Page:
Five Steps to Better Life Balance After Major Change
Major life changes like retirement, a death of a friend or family member or even a welcomed move to a new location can turn a your once smooth path into a rocky one. When things seem way off and you feel the need for a restart, here are a few ways to begin again.
1. Assess Life Categories and Create a Personal Mix List Make an assessment of where you are with meeting these needs: physical, spiritual/emotional, learning, enjoyment, and work ie. mentoring, working or volunteering. You can make your own pie chart and give a number for each from one to one hundred to gage where you are. Create your own mix list that includes your desires for each of the categories and use the list to create your personal plan for starting again. 2. Join a Community Connections are vital to well being, especially as we age, and our life situations change. Your community doesn't have to be huge. It could be as simple as taking an exercise class and getting to know a couple of people in the class. Take one step and the other steps will follow. 3. Start a New Physical Practice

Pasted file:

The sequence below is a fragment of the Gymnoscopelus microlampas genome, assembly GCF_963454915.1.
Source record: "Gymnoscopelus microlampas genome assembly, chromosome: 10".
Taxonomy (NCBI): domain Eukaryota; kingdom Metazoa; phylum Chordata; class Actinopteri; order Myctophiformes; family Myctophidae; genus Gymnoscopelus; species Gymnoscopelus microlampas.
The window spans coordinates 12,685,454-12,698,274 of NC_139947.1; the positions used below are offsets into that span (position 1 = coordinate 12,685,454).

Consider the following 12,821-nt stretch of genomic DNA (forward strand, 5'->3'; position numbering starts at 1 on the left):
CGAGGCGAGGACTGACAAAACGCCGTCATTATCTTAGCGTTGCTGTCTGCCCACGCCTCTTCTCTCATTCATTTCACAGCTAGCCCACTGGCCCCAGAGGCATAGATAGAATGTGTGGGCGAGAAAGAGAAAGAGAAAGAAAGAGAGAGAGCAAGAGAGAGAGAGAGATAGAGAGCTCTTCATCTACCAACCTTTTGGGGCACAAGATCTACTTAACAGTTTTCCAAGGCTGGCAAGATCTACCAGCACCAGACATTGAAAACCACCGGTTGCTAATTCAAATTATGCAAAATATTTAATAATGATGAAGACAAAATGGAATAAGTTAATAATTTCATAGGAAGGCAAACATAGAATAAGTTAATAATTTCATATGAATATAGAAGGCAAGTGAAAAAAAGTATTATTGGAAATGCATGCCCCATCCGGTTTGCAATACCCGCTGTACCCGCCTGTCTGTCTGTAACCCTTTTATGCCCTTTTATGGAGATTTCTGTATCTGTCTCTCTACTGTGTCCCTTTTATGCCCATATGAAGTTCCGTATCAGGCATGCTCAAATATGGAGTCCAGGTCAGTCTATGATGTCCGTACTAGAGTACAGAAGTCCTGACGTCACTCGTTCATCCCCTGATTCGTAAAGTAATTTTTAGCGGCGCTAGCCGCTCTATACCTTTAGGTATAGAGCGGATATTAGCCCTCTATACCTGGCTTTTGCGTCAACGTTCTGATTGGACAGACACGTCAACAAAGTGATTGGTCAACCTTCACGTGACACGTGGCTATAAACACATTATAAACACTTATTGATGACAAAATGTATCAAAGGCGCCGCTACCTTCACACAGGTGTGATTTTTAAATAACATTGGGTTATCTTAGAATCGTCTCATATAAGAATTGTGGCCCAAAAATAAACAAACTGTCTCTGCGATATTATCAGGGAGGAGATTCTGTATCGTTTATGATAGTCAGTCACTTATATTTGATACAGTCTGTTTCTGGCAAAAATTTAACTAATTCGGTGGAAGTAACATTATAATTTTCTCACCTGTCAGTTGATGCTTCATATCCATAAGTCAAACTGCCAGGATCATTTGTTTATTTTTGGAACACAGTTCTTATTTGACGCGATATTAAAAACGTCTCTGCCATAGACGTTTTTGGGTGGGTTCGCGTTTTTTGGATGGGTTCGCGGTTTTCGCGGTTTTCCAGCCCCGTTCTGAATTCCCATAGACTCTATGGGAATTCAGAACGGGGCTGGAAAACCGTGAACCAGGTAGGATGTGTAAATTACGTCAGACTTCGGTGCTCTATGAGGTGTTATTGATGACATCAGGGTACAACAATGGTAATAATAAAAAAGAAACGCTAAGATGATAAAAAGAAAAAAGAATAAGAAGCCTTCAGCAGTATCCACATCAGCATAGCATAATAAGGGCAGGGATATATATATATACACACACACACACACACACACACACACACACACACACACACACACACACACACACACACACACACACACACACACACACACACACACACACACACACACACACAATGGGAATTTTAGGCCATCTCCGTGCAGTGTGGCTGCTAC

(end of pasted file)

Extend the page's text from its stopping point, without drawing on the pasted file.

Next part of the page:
Walk, swim, dance, play pickleball, ping pong, YOGA etc. - try something that's new to you.
4. Pick Up an Old Hobby
Maybe you once loved sewing, playing the piano, knitting, woodworking, etc. but, you stopped due to time or space constraints. Find a way to do it again and see if you still like it. You may need to take a class if you don't have space or tools. Check with your local Parks and Recreation Department or Community College.
5. Pay Attention to the Rhythms of Nature This could be as simple as noticing the quality of the sky at least once a day or keeping a day-to-day track of a tree in your neighborhood - what birds sit on it, how the branches or leaves changing. Or, you could go outside each morning and take a deep breath, and notice the feel of the temperature on your skin.
A connection to nature is free and always available. You don't need to go farther than outside your front door, but if you do, you will be even more rewarded. Read the benefits of the practice of spending time in nature, called Shinrin-yoku, here.